Stemming the Superbug Tide

Just A Few Dollars More

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Antimicrobial resistance (AMR) is a large and growing problem with the potential for enormous health and economic consequences, globally. As such, AMR has become a central issue at the top of the public health agenda of OECD countries and beyond. In this report, OECD used advanced techniques, including machine learning, ensemble modelling and a microsimulation model, to provide support for policy action in the human health sector. AMR rates are high and are projected to grow further, particularly for second- and third-line antibiotics, and if no effective action is taken this is forecasted to produce a significant health and economic burden in OECD and EU28 countries. This burden can be addressed by implementing effective public health initiatives. This report reviews policies currently in place in high-income countries and identifies a set of ‘best buys’ to tackle AMR that, if scaled up at the national level, would provide an affordable and cost-effective instrument in the fight against AMR.



Health and economic burden of antimicrobial resistance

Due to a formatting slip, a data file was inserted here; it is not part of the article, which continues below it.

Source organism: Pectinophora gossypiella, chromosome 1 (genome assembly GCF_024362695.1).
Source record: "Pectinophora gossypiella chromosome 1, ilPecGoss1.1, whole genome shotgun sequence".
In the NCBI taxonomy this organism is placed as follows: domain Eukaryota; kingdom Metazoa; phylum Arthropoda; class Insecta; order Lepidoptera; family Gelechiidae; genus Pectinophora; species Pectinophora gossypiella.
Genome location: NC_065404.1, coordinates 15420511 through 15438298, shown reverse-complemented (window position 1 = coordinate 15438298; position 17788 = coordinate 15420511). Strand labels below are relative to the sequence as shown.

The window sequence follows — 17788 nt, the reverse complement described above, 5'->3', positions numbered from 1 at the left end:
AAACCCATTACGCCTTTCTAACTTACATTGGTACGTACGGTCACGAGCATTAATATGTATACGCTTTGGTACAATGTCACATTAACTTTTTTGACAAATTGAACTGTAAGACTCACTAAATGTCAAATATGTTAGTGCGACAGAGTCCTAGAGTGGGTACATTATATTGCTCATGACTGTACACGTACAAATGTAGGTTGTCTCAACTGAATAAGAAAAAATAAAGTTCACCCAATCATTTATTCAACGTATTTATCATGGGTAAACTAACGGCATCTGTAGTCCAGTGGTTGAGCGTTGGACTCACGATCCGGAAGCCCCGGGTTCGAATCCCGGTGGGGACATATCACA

Antimicrobial resistance (AMR) is a major public health concern worldwide. The OECD has developed a micro-simulations model to produce comparable cross-country estimates of the health and economic impact of AMR, for a comprehensive set of infections susceptible to develop resistance. Individual analyses were performed for 33 OECD and European Union/European Economic Area (EU/EEA) member countries. The model estimates for the included countries show that the current burden of AMR is substantial but, at this point, still limited in comparison to the impact of other conditions. This chapter provides an overview of current economic studies on AMR, describes the findings of the main analyses, along with the major knowledge gaps in the current economic literature on AMR. The characteristics and results of the OECD AMR microsimulation model are then presented, followed by the results of a second analysis conducted by the OECD, focusing specifically on the potential health burden of AMR in the context of antimicrobial prophylaxis treatments. The final section of this chapter summarises the main findings and discusses their policy implications.



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